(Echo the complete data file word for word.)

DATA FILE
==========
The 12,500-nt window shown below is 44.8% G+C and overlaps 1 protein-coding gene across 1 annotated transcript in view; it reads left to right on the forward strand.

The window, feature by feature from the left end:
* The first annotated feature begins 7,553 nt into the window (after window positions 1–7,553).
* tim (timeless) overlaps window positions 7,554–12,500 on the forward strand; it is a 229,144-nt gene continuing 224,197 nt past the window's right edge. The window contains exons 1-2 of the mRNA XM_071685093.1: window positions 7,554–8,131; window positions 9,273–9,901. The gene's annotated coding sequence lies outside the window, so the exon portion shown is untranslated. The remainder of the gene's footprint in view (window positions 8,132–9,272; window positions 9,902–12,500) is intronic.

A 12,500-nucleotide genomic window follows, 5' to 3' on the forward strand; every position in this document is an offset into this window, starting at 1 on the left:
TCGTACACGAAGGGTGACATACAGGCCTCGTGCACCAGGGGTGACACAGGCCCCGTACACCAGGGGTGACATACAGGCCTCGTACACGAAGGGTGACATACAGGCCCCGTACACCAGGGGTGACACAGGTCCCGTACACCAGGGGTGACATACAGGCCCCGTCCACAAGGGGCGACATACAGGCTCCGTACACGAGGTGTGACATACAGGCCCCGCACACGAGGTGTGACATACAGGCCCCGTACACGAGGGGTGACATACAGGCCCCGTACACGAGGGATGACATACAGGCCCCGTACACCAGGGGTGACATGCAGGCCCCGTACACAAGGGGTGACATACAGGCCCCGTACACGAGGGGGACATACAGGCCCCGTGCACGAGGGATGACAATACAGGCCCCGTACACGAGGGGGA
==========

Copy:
The 12,500-nt window shown below is 44.8% G+C and overlaps 1 protein-coding gene across 1 annotated transcript in view; it reads left to right on the forward strand.

The window, feature by feature from the left end:
* The first annotated feature begins 7,553 nt into the window (after window positions 1–7,553).
* tim (timeless) overlaps window positions 7,554–12,500 on the forward strand; it is a 229,144-nt gene continuing 224,197 nt past the window's right edge. The window contains exons 1-2 of the mRNA XM_071685093.1: window positions 7,554–8,131; window positions 9,273–9,901. The gene's annotated coding sequence lies outside the window, so the exon portion shown is untranslated. The remainder of the gene's footprint in view (window positions 8,132–9,272; window positions 9,902–12,500) is intronic.

A 12,500-nucleotide genomic window follows, 5' to 3' on the forward strand; every position in this document is an offset into this window, starting at 1 on the left:
TCGTACACGAAGGGTGACATACAGGCCTCGTGCACCAGGGGTGACACAGGCCCCGTACACCAGGGGTGACATACAGGCCTCGTACACGAAGGGTGACATACAGGCCCCGTACACCAGGGGTGACACAGGTCCCGTACACCAGGGGTGACATACAGGCCCCGTCCACAAGGGGCGACATACAGGCTCCGTACACGAGGTGTGACATACAGGCCCCGCACACGAGGTGTGACATACAGGCCCCGTACACGAGGGGTGACATACAGGCCCCGTACACGAGGGATGACATACAGGCCCCGTACACCAGGGGTGACATGCAGGCCCCGTACACAAGGGGTGACATACAGGCCCCGTACACGAGGGGGACATACAGGCCCCGTGCACGAGGGATGACAATACAGGCCCCGTACACGAGGGGGA